“I hate to worry about that, but I do, every day,” Rushing admitted. “I can’t help it.”
And she’s not alone in Moore, a town that has been exceptionally unlucky when it comes to severe weather outbreaks. A booming suburb of Oklahoma City, Moore has rebuilt three times in the past 15 years after tornadoes that have set records in size and wind speed. A fourth tornado, which hit in 2011, spared the heart of the city — barely — as it moved through the largely rural southern part of town.
At City Hall, officials admit they've become experts at how to rebound from natural disaster. Their skill in quickly rebuilding from severe weather outbreaks that have paralyzed other cities is evident all over town as Moore prepares to mark the one-year anniversary of last year’s tornado, which left an estimated $2 billion in damages.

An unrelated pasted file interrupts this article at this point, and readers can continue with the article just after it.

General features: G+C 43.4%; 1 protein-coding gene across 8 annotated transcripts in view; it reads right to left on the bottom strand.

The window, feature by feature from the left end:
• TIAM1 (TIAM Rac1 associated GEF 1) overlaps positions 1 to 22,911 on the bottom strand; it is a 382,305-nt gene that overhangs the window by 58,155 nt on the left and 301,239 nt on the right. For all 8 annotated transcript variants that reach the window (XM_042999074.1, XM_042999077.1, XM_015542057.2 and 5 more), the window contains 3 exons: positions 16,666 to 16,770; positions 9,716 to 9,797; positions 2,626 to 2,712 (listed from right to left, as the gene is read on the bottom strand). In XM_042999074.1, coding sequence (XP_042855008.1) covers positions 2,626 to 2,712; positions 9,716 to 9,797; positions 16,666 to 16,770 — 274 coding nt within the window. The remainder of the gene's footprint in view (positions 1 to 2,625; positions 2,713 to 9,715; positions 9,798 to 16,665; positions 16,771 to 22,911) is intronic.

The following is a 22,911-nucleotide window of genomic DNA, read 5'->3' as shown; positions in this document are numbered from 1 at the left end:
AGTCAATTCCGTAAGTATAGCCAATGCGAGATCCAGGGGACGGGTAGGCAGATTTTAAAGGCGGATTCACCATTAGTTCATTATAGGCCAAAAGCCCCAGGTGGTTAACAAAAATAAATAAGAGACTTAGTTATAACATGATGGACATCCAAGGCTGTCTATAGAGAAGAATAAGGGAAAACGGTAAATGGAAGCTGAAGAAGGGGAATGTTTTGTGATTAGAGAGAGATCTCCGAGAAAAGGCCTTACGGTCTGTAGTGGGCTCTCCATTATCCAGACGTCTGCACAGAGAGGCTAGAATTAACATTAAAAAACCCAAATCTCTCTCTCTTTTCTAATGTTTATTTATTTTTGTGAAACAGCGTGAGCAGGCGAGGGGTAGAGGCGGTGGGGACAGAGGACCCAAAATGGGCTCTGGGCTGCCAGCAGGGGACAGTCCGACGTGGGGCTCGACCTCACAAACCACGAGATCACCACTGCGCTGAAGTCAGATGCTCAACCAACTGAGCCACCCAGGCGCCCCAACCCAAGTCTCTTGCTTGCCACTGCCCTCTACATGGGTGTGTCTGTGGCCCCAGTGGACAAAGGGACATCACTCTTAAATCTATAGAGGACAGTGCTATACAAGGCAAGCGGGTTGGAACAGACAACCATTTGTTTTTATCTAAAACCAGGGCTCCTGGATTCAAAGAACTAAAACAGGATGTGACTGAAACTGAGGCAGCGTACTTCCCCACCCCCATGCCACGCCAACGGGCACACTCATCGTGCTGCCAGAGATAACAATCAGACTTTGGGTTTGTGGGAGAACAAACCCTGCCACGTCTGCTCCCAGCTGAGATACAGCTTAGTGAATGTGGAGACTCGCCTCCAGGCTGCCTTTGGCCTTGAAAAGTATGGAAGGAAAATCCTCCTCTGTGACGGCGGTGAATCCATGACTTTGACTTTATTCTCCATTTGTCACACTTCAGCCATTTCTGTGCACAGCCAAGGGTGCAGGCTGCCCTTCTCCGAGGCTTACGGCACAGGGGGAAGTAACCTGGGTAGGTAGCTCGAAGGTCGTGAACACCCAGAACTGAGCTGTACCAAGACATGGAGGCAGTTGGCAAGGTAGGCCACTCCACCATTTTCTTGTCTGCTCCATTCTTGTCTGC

Of the roughly 1,100 homes that were destroyed last May 20 in Moore, about half have been or are currently being rebuilt — a faster pace than rebuilding efforts after previous storms here and something rarely seen in other cities hit by disaster. Much of that activity has happened just within the past eight months. The tornado-struck neighborhoods, practically a moonscape last summer after tons of debris was removed, are now stunningly different — repopulated with bigger new homes.
In a strange way, tornadoes have been an unfortunate form of urban renewal in Moore, transforming older parts of the city into new neighborhoods — though city officials are loath to put it in those exact terms.